May 25, 2006

Border bill passes the Senate

Filed under: Border Security,Congress and HLS — by Christian Beckner on May 25, 2006

The Senate’s immigration and border security legislation, S. 2611, passed the Senate today by a 62-36 vote, with 38 Democrats, 23 Republicans and independent Jim Jeffords voting for the final bill. The full record of amendments and votes over the past two weeks can be found here.

Now the fun part begins – the House-Senate conference on this legislation. Stories in the New York Times and Christian Science Monitor preview the conference. From the latter story:

As hard as it was in the Senate to pull together a winning coalition on immigration reform, getting to “yes” with the House – in a form that can again pass both bodies – will be even tougher.

But it’s not impossible. Even before the Senate completed work on its immigration bill Thursday, House Republicans were signaling an openness to compromise, as long as the final legislation maintains a focus on border security.

“I believe it is resolvable, and we will be successful in putting an illegal immigration bill on the president’s desk,” said House majority leader John Boehner, before the Senate vote Thursday. But he cautioned: “This is going to be a delicate negotiation between the House and Senate.”

….Moreover, House leaders say that unless a compromise plan has the support of most House Republicans, it will not be allowed to come to a vote – even if the members of the conference committee agree on a compromise.

“The Speaker will not bring a conference report on immigration to the floor unless it has the support of a majority of the majority,” says Ron Bonjean, spokesman for Speaker Dennis Hastert.

I’m relatively optimistic that the conferees can find a middle ground that increases funding for a border fence and makes the pathway to citizenship a bit more arduous (but not impossible) as part of a guest worker program, given comments by key House members like Jim Sensenbrenner and Peter King indicating that they think a deal can be struck.

But this latter issue about needing a “majority of the majority” among House Republicans to bring the final bill to the floor could be a real fly in the ointment, because I don’t think that the Senate’s supporters of this legislation would be willing to accept legislation that goes to such extremes. And by the time that we get to September, the Democratic leadership in Congress could make the calculation that they’re going to win control of the House or Senate in November, and decide to wait this one out, and take up new legislation in the 110th. If Pres. Bush puts pressure on Hastert to change his mind on this issue for the long-term good (but probable short-term disadvantage) of the Republican Party, then perhaps this impediment can be overcome. But Bush probably lacks the political capital to make that pitch to the leadership of the House today, and members of Congress don’t exactly relish the prospect of serving as sacrificial pawns in a larger strategic game.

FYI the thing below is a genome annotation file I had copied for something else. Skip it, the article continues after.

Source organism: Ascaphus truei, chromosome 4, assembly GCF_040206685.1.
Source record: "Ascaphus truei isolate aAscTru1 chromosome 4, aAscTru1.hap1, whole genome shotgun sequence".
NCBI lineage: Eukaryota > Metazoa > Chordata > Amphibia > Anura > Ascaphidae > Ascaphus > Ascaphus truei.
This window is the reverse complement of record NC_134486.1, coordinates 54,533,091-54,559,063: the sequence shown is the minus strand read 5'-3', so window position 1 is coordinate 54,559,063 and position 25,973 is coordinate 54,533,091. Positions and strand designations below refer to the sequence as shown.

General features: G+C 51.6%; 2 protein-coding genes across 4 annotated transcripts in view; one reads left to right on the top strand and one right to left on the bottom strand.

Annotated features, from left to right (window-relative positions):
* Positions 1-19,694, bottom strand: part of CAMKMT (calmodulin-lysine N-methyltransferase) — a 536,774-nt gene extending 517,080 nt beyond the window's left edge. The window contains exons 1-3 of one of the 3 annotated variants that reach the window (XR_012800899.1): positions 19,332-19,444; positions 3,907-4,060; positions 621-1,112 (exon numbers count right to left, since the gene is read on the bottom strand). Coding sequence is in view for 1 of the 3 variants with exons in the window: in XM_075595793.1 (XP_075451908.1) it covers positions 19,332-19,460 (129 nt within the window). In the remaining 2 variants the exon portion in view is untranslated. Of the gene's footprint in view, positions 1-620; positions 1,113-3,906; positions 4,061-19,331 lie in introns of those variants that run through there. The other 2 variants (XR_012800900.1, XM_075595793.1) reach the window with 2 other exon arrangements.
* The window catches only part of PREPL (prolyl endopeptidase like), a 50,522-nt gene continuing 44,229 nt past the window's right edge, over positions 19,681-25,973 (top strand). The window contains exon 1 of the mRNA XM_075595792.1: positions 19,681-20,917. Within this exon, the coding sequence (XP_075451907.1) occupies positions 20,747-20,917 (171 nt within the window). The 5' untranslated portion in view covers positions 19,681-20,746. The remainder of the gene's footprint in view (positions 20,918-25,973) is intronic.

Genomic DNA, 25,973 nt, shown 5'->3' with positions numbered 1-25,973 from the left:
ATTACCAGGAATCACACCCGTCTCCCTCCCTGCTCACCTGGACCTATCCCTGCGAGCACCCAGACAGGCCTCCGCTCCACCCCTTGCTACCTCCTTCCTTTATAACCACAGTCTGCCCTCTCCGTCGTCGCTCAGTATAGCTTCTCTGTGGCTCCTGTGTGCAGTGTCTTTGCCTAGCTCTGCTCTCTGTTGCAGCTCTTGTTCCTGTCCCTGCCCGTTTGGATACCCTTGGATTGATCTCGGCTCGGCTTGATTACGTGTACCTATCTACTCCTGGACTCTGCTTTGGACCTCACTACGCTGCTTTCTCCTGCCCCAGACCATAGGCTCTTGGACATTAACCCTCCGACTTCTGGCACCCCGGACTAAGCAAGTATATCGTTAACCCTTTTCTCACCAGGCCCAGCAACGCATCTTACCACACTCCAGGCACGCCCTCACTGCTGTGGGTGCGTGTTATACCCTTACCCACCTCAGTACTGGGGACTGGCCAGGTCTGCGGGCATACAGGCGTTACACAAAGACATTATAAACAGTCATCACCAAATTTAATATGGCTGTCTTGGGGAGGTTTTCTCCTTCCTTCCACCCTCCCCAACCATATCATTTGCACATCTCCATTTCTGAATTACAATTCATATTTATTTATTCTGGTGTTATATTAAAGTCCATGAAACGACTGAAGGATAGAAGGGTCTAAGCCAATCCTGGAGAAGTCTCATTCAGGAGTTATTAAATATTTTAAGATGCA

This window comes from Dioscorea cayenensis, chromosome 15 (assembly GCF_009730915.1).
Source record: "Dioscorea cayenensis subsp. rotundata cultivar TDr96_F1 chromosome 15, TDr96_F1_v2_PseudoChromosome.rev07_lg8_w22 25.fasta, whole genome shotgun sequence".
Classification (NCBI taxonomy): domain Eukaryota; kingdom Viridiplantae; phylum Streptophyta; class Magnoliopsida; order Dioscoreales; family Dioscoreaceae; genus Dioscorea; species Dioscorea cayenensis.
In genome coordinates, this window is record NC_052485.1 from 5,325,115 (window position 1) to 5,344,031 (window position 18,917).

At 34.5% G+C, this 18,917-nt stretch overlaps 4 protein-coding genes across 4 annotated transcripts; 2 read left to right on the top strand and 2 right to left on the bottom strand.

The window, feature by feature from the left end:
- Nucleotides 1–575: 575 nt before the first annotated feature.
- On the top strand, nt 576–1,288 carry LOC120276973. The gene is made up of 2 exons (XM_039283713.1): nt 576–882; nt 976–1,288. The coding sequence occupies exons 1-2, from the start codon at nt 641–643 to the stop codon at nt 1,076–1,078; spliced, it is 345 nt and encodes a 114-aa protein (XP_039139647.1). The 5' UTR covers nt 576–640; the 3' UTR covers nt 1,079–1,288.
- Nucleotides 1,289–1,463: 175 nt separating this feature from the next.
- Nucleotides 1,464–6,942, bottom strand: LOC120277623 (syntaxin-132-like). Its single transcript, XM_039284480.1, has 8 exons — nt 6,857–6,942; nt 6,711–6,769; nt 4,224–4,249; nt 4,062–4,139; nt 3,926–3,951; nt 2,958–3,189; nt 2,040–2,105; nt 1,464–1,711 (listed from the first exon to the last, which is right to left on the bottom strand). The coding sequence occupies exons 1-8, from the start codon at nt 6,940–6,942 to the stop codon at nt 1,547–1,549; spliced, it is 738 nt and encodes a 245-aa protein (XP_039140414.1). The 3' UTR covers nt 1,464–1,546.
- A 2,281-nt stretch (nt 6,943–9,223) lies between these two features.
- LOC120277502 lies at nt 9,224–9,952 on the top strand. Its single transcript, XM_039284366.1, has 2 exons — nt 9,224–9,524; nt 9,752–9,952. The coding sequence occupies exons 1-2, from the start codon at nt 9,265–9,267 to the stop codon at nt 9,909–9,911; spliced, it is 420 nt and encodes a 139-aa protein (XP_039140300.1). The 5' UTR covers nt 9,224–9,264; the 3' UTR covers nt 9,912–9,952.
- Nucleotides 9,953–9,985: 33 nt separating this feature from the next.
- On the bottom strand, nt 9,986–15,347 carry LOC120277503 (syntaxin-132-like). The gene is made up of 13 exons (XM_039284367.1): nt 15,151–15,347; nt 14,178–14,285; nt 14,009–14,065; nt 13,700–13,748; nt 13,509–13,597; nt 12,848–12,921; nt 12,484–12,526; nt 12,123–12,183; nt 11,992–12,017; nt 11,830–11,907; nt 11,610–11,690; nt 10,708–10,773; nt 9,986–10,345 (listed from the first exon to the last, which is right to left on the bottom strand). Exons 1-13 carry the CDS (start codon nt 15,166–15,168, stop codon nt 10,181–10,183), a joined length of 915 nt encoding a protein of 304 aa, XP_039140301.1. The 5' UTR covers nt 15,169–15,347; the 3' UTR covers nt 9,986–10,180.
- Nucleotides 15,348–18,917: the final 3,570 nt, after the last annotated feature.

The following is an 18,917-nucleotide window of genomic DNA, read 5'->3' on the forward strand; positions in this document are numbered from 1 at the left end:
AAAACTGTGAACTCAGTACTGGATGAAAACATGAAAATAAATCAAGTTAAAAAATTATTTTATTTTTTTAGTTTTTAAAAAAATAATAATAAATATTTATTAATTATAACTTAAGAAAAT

Update (5/26): The rundown on the bill from the Washington Post and the Los Angeles Times.

Charlie Allen outlines DHS progress on intelligence

Filed under: DHS News,Intelligence and Info-Sharing — by Christian Beckner on May 25, 2006

DHS Chief Intelligence Officer Charlie Allen testified before the House Homeland Security Committee yesterday, and offered a progress report from his first seven months on the job. His prepared testimony offers information on a number of new initiatives coming out of the DHS intelligence shop, such as:

  • Putting forward a DHS Intelligence Learning and Development Strategic Plan, which has led to DHS “offering a full range of courses to improve our key analytic skills, including critical thinking, intelligence writing, and briefing, not only for I&A’s employees, but across our DHS intelligence enterprise.”
  • Establishing a Content Management Board within DHS, which is “developing consensus on Department-wide standards for formatting and dissemination of intelligence products, including posting of relevant products for use by state, local, and private-sector partners.”
  • Developing a new “Department-wide roadmap for intelligence, surveillance, and reconnaissance (ISR), ensuring that the surveillance capabilities of DHS’s operating components will be employed with those of the Intelligence Community and the Department of Defense in national crises or natural disasters.”
  • Initiating an Intelligence Campaign Plan for Border Security, focused on “bringing the resources of both the national and Departmental intelligence communities to bear on this acute problem.
  • Creating a constantly-updated briefing for members of Congress, the Homeland Threat Stream Matrix, on homeland security-related intelligence.
  • Implementing a DHS Intelligence Recruitment Strategic Plan to “bring onboard the best and brightest people fresh out of America’s universities and colleges” and finding the resources to hire 30 new GS-7/9/11’s.

After 2.5 years of delay and misdirection, the DHS intelligence enterprise is finally on the right track, and doing what needs to be done to build a sustainable and strategic intelligence capability at the Department. There are still major challenges ahead for DHS in terms of carving out its intelligence role, particularly in terms of strengthening its relationship with state & local governments and working out turf issues with the FBI. But I think that this is a real success story (so far) at DHS amid the Department’s broader turmoil, and hopefully the positive progress will continue.

Canada declassifies reports on surface transport and maritime threats

Filed under: Ground Transport Security,Port and Maritime Security — by Christian Beckner on May 25, 2006